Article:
Dress made using a late 1960s patterns and leftover deadstock curtain fabric.
Dress made using a late 1960s patterns and leftover deadstock curtain fabric.

 

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1950s | 1960s | Dresses | Mad Men Inspired | Vintage Sewing

50’s Retro styled wiggle dress , V back neck , sleeveless , linen fabric , diamond pattern , based on Burda Style 7178

By on April 21, 2014

 

50’s Retro styled wiggle dress , V back neck, based on Burda Style 7178

I use a thick linen fabric .

The  diamond pattern makes me choose the  simplest design , model C : sleeveless , without collar .

 

 

 

 

more on my blog : http://crazeegirl-wears-vintage-dress.blogspot.fr/

 

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1940s | Shirts | Skirts | Vintage Sewing

Lots of separates

By on January 18, 2013

Hi Everyone!
It’s been a while since I’ve been on We Sew Retro – and it’s not that I haven’t been sewing!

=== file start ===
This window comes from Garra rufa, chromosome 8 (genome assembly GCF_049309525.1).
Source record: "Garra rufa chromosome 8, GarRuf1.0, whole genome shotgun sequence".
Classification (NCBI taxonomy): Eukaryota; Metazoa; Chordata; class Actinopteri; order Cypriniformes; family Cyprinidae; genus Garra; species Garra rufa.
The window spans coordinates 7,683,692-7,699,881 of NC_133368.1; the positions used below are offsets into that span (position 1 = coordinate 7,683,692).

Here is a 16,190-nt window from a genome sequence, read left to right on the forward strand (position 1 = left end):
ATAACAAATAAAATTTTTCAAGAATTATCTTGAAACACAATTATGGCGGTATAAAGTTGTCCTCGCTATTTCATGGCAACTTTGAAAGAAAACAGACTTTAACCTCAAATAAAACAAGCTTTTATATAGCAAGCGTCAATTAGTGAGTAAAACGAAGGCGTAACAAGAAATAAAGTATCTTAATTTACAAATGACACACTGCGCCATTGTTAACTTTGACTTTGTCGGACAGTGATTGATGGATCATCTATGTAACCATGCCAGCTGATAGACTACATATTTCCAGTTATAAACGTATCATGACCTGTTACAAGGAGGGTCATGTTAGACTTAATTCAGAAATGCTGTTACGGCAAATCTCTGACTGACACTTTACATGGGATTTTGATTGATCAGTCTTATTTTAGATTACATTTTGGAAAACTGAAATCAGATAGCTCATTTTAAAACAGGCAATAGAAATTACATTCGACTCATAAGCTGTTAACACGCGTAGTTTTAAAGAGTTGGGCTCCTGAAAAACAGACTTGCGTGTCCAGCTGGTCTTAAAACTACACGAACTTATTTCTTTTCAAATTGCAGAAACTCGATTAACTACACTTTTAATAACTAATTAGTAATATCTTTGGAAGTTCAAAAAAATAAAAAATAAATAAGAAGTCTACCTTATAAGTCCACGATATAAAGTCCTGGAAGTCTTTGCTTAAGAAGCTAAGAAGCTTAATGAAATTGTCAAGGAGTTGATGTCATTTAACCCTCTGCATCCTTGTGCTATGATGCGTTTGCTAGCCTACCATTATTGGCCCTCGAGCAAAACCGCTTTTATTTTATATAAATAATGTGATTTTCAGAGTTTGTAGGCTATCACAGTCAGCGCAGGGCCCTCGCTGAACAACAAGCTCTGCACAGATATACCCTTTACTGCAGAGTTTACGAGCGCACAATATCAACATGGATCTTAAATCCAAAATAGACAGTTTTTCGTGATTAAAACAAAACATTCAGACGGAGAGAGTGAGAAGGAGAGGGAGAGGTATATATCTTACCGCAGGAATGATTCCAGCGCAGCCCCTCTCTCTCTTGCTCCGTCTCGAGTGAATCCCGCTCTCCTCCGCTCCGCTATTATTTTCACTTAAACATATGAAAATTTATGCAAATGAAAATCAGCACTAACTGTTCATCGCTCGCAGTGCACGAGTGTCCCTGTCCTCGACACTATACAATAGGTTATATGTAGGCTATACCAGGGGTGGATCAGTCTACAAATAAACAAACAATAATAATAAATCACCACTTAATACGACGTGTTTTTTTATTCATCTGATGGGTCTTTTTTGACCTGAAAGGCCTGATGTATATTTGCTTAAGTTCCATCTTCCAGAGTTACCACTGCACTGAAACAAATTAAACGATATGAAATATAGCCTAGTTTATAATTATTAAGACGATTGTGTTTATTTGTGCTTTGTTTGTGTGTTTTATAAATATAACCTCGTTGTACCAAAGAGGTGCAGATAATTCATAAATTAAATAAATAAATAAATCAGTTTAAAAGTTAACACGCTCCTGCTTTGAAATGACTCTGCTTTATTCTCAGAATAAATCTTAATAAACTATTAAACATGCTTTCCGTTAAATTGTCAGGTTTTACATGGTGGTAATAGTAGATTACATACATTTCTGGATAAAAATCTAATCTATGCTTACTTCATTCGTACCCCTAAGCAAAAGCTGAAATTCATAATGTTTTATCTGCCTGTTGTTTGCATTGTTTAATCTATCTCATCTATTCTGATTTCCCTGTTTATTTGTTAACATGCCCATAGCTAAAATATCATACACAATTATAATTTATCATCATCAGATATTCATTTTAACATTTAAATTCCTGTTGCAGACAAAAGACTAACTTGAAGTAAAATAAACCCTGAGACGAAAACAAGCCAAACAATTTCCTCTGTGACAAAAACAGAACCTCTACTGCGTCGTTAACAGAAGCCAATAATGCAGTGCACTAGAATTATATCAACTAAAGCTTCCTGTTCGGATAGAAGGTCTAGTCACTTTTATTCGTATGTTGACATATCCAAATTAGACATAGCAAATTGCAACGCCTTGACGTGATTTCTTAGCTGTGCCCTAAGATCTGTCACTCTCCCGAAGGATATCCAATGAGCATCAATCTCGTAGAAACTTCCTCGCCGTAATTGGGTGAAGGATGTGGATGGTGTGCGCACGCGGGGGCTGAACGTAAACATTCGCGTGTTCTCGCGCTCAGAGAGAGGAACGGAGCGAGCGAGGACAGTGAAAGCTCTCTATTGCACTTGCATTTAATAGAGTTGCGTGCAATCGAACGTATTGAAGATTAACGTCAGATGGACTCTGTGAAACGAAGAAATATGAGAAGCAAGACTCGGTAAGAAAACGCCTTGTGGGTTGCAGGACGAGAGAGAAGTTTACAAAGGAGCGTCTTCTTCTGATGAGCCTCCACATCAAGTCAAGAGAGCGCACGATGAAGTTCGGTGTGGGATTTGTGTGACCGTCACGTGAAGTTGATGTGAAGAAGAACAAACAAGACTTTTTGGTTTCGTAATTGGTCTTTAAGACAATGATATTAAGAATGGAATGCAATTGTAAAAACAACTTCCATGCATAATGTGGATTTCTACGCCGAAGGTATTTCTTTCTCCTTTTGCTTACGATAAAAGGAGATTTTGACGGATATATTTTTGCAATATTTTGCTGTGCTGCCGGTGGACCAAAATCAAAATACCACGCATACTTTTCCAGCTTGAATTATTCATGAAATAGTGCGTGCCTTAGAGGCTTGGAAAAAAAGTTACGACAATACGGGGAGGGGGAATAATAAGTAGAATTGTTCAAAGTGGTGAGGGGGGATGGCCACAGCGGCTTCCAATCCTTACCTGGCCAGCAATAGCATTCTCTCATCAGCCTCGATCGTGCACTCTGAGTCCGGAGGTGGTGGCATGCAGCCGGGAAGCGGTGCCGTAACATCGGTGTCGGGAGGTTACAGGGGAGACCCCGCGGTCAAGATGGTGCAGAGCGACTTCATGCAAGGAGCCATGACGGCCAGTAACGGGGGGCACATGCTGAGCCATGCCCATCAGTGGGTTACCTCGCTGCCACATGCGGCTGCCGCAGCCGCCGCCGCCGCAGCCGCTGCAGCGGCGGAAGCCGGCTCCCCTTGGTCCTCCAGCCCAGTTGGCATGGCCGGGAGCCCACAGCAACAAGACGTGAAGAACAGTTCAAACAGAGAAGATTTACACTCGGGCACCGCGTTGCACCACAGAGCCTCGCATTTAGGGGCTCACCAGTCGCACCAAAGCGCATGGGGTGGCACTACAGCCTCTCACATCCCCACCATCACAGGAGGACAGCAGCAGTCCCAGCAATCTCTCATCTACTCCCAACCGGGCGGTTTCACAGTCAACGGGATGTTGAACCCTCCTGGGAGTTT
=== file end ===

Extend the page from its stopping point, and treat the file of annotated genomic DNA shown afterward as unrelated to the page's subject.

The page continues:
40s_separates_comp1

vogue_shirt_skirt

Here is a a whole bunch of 40’s separates I’ve made in the past couple of months. A fantastic 10 gore 40’s skirt and THREE blouses!  I think the 40’s were one of the most timeless eras of fashion – and I would say universally flattering too. Do you agree?

More pics on my blog: Kittysdrawings

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1950s

Water Lily 50’s

By on December 1, 2011

Here is a dress I just finished, and, I guess a tour of my bathroom.  I made the pattern for this myself from a dress I have from the 50’s.  It turned out pretty darn close to the original.  It was actually a pretty doable process if anyone is contemplating it, but it defintely helps to know what certain pieces should look like so you can get the right shape on the bust etc.  I love this fabric, and the colours are much brighter in real life. I have some better pictures on my blog.  I now also wish I had put on some makeup or worn one of those hipster animal masks. Ah well live and learn.